Gaza Strip


Palestinians in Gaza are ‘locked in’, denied free access to the remainder of the occupied Palestinian territory and the outside world. Movement restrictions imposed by Israel since the early 1990’s and intensified in June 2007, following the takeover of Gaza by Hamas, have severely undermined the living conditions. The isolation of Gaza has been exacerbated by restrictions imposed by the Egyptian authorities on its single passengers crossing (Rafah), as well as by the internal Palestinian divide. The UN Secretary-General has found that the blockade and related restrictions contravene international humanitarian law as they target and impose hardship on the civilian population, effectively penalizing them for acts they have not committed. Major escalations of hostilities in the past years have resulted in extensive destruction and internal displacement.

For access and movement related figures, see OCHA’s Gaza Crossings Activities Database or the monthly crossings operations status reports.

For operational reporting in emergencies, see the Situation Reports section.

Articles, statements and press releases

13 February 2019 |
Palestinian demonstration on the beach near the fence, protesting against the naval blockade, September 2018. ©  Photo by Ashraf Amra

In a positive development, as of 2 January 2019, for the first time since 2000, Israel has partially expanded the fishing limits up to 12 nautical miles (NM) in the middle area off the Gaza coast. However, access along the northern and southern areas continue to be restricted by Israel, citing security concerns, to six nautical miles (NM), well below the 20 NM agreed under the Oslo Accords. In addition to access restrictions, Palestinian fishers remain subject to significant protection concerns, with the number of fisher injuries and shooting incidents rising significantly in 2018.

23 January 2019 |
Photo by Humanity & Inclusion

An oPt Humanitarian Fund success story: Ahmad, a 14-year-old Palestinian, was hit by live ammunition at Israel’s perimeter fence surrounding Gaza during one of the “Great March of Return” (GMR) demonstrations in June 2018. He was injured in his right leg, close to the knee, and as a result he experienced difficulties in performing daily tasks, including walking and dressing by himself, and suffered depression. “I cried during the nights, because I wasn’t able to play with my friends,” he recalls.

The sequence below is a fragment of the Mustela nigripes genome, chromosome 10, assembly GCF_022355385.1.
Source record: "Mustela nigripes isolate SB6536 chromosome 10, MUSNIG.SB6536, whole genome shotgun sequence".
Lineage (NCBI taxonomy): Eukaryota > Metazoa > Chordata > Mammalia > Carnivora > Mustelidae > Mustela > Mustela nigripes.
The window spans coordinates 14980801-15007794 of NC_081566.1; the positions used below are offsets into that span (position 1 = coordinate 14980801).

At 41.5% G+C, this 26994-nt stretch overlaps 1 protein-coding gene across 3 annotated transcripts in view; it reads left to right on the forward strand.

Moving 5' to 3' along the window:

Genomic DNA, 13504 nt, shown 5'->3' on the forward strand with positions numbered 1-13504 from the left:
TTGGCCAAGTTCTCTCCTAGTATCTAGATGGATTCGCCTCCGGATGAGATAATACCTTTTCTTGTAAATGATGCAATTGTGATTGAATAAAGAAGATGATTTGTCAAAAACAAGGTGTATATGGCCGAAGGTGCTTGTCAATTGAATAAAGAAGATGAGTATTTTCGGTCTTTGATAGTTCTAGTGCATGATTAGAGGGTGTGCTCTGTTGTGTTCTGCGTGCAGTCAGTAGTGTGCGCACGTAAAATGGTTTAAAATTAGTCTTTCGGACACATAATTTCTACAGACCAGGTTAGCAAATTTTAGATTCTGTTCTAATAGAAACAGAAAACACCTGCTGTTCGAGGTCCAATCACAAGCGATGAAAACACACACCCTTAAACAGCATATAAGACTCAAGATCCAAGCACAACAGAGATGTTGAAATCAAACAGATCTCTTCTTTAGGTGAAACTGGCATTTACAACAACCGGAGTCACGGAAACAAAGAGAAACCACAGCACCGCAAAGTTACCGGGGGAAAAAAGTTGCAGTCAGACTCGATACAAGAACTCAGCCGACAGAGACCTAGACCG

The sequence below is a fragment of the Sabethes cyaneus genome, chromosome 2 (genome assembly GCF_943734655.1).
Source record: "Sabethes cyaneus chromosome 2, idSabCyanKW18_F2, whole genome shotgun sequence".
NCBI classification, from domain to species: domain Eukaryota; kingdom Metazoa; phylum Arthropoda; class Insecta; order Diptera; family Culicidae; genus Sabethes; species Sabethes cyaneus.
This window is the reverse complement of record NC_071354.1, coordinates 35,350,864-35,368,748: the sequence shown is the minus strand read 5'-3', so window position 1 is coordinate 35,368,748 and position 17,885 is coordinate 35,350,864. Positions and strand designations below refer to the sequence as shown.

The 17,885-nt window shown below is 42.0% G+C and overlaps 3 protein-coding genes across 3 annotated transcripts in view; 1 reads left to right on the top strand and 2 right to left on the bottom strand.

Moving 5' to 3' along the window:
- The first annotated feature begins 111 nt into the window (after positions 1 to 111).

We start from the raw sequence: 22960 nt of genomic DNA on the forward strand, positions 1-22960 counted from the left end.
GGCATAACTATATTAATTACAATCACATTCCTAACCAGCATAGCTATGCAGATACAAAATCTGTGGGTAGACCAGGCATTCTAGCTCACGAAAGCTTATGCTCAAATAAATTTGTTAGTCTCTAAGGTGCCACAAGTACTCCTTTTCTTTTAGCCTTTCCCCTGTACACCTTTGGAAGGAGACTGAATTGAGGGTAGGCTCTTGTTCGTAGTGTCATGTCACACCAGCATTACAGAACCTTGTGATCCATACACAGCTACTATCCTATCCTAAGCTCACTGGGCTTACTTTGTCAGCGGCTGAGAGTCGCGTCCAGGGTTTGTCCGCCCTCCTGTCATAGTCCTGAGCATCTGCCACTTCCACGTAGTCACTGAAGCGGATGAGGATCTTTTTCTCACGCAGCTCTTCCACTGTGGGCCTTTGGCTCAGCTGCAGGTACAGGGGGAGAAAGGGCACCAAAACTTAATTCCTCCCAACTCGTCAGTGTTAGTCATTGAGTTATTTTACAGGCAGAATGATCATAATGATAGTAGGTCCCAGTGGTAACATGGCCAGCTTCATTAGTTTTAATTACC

16 January 2019 |

The impact of violence and casualties incurred during Gaza’s Great March of Return (GMR) demonstrations differs by sex due to social norms. Between May and June 2018, UNFPA carried out a rapid assessment to identify the specific impact of the GMR on Palestinian women and girls. It consisted of five focus discussions and ten in-depth structured interviews. Each focus group was composed of women who participated in or were directly affected by the demonstrations, along with female representatives of institutions providing social services to women.

20 December 2018 |
Miassar Zo’orb with family members, in front of their home. Photo by Secours Islamique France

An oPt Humanitarian Fund success story: Miassar Zo’orb is a 48-year-old widowed mother who lives with four of her children in Khan Younis. She is the only breadwinner for her family, and her main income comes from humanitarian aid. Her home consists of two bedrooms, one bathroom, a kitchen and a living room, and it is footsteps away from the local waste dump.

14 December 2018 |
Boost in electricity has stabilized Yesmin Abu Kashef’s access to regular life-saving dialysis treatment . Gaza, 11 December 2018. © Photo by OCHA

On 25 and 28 October, the Gaza Power Plant (GPP) turned on the second and third turbines (of four available) and increased its electricity output from 25 to 80 megawatts (MW). Together with 120-130 MW purchased from Israel and supplied through feeder lines, a total of 200-210 MW of electricity was provided to the Gaza Strip, the highest level in almost two years. This facilitated a supply of 16-18 hours of electricity in a 24-hour period versus less than five hours previously.

16 November 2018 |
USAID project of distributing potable water for vulnerable people in the North area 2017. © Photo by OCHA

A recent report prepared by the RAND Corporation warns that if the chronic state of emergency in Gaza’s water and sewage sector continues, an endemic disease outbreak or other public health crisis is imminent, with the risk of it spreading to Israel and Egypt. The projection is based on data collected by Water Sanitation and Hygiene (WASH) partners and authorities over previous years, analysis of the expected impact of recent developments, and lessons learnt from disease outbreaks in Haiti, Yemen and Iraq. The report emphasised that cooperation between the Palestinian Authority, Israel and Egypt is vital if an epidemic is to be pre-empted.